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TUCoPS :: Windows Net Apps :: ciach057.txt

Windows Nt95 Out Of Band Data Exploit



                       The U.S. Department of Energy
                    Computer Incident Advisory Capability
                           ___  __ __    _     ___
                          /       |     /_\   /
                          \___  __|__  /   \  \___

                             INFORMATION BULLETIN

                     Windows NT/95 Out of Band Data Exploit

May 14, 1997 18:00 GMT                                             Number H-57
PROBLEM:       Windows systems are vulnerable to denial-of-service attack
PLATFORM:      Windows NT (server and workstation versions up through 4.0)
               Windows 95, Windows for Workgroups 3.11.
DAMAGE:        Windows NT: Causes a system crash. Unsaved data is lost.
               Windows 95, Windows for Workgroups: Causes most open
                     applications to crash, unsaved data is lost.
SOLUTION:      Apply the countermeasures described below for firewall
               configuration and local Microsoft patch.
               ******Make sure correct service packs are installed! ******
               Installing the Microsoft patches without correct
               service packs will render your system unbootable!!!
VULNERABILITY  Code and exploit are widely available, and can be run remotely
ASSESSMENT:    over a network.


An executable code which exploits a Windows' Out-of-Band data assumption has been
released on the Internet.  When a Windows system receives a packet with the "URGENT"
flag set, it expects data will follow that flag. The exploit consists of setting the
URGENT flag, but not following it with data.  The port most susceptible is TCP Port
139, the Netbios Session Service port.  Although port 139 is the most commonly
attacked port, there is potential for successful attacks on other ports as well. 
This attack is effective remotely or locally (it also works on the machine it's
executing from).

Windows NT:
When Windows NT is successfully attacked, it crashes.  The system displays the "blue
screen of death", and is not respondent.  Except for losing the contents of unsaved
documents and files, there are no long-lasting effects from this attack.

Windows 95, Windows for Workgroups 3.11:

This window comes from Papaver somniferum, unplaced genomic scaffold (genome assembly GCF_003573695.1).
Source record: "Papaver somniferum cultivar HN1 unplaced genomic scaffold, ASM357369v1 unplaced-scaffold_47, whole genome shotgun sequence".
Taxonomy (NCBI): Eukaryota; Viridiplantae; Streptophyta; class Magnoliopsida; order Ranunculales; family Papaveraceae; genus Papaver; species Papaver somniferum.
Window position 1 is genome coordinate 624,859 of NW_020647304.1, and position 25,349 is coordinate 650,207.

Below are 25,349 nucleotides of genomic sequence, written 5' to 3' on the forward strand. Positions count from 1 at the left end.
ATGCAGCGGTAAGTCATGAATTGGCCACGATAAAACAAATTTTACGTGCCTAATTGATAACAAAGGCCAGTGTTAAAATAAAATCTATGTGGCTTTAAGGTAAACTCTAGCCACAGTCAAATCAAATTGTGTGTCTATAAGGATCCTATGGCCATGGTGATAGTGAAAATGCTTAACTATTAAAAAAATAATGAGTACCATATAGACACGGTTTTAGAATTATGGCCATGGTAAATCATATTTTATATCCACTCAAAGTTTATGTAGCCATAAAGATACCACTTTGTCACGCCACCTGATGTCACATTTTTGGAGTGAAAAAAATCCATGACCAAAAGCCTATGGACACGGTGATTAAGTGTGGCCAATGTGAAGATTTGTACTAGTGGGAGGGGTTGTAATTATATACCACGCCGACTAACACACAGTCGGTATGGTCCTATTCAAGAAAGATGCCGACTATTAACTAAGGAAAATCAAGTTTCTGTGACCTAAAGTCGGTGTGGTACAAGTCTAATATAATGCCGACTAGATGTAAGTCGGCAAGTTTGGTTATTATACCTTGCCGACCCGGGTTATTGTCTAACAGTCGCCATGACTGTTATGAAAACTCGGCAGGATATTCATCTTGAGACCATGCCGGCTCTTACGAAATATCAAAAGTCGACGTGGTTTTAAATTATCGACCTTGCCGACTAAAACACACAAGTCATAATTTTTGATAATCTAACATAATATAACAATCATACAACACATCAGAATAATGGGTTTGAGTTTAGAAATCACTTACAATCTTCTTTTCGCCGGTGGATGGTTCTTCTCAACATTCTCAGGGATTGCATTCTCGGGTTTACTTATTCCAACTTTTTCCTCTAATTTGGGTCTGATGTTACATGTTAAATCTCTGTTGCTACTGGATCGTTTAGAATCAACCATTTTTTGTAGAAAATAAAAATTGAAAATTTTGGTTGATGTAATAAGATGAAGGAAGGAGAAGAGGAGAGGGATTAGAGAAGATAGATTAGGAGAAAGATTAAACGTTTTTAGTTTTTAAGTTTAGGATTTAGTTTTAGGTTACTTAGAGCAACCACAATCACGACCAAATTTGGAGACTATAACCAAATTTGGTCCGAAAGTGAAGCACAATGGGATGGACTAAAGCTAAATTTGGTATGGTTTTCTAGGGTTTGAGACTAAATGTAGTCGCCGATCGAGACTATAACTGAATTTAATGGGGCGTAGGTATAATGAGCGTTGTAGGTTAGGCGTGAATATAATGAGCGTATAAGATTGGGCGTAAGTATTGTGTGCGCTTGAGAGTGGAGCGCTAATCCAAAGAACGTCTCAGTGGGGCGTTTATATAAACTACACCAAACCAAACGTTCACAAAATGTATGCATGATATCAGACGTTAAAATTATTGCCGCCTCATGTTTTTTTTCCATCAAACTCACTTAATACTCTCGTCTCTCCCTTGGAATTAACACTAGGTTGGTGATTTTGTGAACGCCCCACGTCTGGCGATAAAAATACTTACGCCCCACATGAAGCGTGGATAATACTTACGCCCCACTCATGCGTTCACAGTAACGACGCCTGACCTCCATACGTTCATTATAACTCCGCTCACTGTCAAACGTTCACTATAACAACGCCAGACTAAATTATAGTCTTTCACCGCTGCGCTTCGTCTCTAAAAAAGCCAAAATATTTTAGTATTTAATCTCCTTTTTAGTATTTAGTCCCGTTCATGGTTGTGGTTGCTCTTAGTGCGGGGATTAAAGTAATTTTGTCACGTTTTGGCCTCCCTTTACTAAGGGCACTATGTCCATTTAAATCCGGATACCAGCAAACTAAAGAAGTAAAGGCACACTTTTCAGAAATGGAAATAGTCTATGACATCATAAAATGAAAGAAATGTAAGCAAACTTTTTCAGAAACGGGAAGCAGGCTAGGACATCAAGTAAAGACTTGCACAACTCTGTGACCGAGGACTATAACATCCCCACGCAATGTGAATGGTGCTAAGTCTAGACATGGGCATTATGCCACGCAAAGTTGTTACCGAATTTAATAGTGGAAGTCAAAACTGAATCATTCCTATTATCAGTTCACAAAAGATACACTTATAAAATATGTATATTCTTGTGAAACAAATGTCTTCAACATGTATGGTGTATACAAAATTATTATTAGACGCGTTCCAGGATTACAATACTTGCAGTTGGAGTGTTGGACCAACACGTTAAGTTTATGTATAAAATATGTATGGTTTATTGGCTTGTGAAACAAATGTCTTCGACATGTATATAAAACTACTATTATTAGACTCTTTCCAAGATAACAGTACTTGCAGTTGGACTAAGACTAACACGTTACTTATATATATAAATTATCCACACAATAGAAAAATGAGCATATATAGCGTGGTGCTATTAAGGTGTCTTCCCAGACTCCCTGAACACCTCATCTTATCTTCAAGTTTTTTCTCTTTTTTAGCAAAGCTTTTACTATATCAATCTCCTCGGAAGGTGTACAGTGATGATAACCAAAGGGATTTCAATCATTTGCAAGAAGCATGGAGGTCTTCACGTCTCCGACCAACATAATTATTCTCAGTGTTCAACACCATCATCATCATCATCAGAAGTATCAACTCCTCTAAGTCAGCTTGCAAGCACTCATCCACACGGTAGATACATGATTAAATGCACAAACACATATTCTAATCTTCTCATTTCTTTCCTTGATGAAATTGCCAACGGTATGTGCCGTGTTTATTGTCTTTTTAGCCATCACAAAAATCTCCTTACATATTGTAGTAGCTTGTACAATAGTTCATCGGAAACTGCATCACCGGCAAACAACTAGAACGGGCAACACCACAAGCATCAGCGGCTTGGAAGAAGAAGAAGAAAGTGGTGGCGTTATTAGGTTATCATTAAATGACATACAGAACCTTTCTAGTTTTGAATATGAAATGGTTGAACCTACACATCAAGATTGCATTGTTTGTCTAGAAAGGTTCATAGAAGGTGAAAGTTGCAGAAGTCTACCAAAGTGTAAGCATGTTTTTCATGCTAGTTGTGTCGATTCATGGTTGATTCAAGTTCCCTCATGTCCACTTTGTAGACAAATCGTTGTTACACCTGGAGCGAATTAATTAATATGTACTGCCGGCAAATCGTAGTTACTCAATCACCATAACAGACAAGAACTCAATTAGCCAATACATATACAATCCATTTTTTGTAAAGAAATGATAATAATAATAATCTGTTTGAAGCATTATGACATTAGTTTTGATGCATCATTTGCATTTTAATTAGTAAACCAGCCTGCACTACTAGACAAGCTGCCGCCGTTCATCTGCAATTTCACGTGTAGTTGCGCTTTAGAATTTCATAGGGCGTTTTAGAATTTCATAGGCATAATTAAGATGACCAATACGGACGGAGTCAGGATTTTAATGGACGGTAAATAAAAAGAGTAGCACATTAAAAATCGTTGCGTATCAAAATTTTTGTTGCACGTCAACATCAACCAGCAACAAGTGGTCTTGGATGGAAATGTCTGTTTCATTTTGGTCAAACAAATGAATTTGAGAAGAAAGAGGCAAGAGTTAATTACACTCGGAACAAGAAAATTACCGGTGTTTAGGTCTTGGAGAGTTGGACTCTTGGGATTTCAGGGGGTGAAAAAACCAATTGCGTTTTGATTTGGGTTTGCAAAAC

When Windows for Workgroups or Windows 95 is successfully attacked, an application
exception screen will be displayed.  This is a blue screen alerting the user that an
application is not responding.  Any unsaved data will be lost, however there are no
other long-lasting effects from this attack.


If your Windows NT system has been successfully attacked, it must be rebooted. The
system operates normally once the system is rebooted.

If your Windows for Workgroups or Windows 95 system has been successfully attacked,
follow the instructions on the Application exception screen to close the
applications not responding and return to the desktop.  The system will operate
normally once you have returned to the desktop.  A reboot is not required, but


The best and most conservative measure for preventing this and similar attacks is to
have a strong firewall in place.  The firewall can be configured to choose and
authorize trusted hosts to enter through the firewall.  Additionally, this specific
exploit can be prevented by disabling Netbios services through firewalls/routers.

(Be aware that some versions of the exploit have the potential to choose ports, and
therefore may successfully attack other ports).

Since changing the firewall configuration is not always feasible in a network
environment, there is a "local" patch provided by Microsoft for Windows NT systems. 
This patch updates the Tcpip.sys file, which contains the TCP/IP Driver.  Microsoft
plans to include the patch in the next Service Pack and therefore does not recommend
applying the patch unless you are severely impacted by this problem.  If you still
need to apply this patch, update your Emergency Repair Disk first, as the patches
have not been regression tested and therefore may not work as described.

        *****        WILL RENDER YOUR SYSTEM UNBOOTABLE!!!!!!           *****

Microsoft's patch locations:


Read the text files, Q143478.txt and Readme.txt, in the directory and follow

Windows  NT 3.51:    *****SERVICE PACK 5 MUST BE INSTALLED****